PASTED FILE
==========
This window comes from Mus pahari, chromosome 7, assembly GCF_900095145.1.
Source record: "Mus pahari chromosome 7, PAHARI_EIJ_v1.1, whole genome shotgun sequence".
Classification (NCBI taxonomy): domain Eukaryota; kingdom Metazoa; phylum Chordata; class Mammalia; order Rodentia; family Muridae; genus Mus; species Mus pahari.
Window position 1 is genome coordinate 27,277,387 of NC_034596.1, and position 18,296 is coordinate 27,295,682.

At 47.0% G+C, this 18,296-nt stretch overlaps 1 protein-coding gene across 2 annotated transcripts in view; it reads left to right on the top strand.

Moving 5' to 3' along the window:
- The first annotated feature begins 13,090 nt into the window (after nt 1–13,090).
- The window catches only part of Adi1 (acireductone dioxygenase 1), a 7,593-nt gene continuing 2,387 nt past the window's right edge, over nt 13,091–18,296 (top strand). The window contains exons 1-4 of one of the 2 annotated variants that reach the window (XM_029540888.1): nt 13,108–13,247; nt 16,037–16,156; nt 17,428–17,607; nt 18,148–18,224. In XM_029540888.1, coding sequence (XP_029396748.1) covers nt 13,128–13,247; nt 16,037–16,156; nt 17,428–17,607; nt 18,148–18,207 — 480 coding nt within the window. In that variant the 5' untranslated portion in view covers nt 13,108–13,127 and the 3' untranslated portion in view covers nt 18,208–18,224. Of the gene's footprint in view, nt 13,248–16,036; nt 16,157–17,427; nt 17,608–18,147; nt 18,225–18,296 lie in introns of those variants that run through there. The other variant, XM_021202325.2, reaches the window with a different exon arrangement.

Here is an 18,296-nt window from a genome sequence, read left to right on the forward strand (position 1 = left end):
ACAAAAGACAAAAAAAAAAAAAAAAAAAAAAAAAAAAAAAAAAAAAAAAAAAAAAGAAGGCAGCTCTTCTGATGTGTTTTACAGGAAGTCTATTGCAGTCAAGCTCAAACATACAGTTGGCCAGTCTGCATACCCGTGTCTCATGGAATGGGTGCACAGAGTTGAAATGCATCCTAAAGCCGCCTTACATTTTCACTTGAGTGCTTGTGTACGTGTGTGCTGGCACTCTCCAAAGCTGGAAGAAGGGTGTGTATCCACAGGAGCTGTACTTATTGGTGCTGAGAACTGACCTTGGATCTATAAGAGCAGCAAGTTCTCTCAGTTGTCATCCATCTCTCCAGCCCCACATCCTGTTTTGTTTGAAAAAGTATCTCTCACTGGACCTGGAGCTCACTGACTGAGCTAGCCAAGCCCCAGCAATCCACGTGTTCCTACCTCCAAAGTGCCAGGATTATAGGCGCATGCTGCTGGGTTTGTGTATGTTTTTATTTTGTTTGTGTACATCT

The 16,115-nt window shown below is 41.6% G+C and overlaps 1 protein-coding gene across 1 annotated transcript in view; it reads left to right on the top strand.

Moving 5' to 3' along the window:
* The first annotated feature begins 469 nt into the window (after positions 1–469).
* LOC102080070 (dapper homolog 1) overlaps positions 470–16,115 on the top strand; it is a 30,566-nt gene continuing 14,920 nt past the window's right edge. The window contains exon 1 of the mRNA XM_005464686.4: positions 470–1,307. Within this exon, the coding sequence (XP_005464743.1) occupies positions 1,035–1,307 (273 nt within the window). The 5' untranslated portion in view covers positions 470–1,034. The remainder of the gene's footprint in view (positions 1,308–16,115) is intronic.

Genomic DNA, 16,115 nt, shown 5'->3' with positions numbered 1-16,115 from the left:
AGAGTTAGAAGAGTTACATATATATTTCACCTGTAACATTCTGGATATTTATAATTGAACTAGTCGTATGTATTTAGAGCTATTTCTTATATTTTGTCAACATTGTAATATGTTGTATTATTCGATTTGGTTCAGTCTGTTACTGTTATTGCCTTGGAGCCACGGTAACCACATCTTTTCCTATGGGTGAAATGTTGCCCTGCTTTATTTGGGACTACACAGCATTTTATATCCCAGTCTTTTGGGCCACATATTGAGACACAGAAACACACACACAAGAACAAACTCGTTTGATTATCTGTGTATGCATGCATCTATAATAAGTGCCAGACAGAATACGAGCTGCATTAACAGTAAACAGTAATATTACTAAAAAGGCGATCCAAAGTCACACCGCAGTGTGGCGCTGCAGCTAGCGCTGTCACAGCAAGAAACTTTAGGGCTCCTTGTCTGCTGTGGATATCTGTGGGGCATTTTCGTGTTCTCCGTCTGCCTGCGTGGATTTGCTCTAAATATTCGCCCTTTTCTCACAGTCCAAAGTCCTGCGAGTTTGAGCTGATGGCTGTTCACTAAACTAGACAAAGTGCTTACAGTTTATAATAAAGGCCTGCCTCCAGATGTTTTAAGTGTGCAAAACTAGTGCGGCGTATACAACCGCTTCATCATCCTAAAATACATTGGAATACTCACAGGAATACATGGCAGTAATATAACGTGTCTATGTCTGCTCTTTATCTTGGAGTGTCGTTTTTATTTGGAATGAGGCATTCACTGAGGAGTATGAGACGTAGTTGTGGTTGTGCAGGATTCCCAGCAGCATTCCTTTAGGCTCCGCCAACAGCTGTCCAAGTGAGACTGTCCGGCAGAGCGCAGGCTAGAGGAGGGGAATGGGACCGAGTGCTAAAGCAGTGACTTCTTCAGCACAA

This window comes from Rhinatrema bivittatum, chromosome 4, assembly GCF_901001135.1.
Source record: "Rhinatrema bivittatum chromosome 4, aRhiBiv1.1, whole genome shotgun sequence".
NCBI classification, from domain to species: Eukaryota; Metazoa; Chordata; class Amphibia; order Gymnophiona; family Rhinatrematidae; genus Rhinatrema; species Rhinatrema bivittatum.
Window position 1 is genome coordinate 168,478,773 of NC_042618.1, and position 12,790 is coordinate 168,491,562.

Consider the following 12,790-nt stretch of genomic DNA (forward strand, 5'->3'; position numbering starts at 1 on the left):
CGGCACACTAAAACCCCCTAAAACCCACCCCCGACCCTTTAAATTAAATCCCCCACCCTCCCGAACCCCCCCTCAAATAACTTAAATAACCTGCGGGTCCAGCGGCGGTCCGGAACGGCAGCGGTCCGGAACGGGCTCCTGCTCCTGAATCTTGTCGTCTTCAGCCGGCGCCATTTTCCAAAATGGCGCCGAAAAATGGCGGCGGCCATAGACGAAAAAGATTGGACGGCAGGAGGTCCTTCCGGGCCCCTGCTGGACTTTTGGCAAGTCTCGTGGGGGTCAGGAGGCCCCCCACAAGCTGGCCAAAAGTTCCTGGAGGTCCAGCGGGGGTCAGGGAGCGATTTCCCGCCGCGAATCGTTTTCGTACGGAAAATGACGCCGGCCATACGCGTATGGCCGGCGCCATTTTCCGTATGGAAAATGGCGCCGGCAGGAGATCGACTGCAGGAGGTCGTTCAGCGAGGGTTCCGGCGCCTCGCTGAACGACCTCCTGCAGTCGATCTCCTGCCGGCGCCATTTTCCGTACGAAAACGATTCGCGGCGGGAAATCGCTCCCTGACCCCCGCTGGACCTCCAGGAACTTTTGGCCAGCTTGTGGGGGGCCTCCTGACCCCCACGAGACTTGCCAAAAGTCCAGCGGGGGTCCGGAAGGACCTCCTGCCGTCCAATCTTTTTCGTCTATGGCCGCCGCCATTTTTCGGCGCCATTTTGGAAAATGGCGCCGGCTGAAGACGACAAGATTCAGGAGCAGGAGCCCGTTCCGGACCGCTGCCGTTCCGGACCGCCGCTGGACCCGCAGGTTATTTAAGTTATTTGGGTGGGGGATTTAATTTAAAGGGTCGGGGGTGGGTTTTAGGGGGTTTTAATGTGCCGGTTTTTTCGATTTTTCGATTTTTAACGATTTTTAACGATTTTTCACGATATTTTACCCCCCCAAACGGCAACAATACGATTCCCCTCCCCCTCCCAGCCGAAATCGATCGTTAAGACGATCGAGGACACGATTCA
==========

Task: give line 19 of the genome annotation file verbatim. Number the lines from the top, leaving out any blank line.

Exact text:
NCBI classification, from domain to species: Eukaryota; Metazoa; Chordata; class Amphibia; order Gymnophiona; family Rhinatrematidae; genus Rhinatrema; species Rhinatrema bivittatum.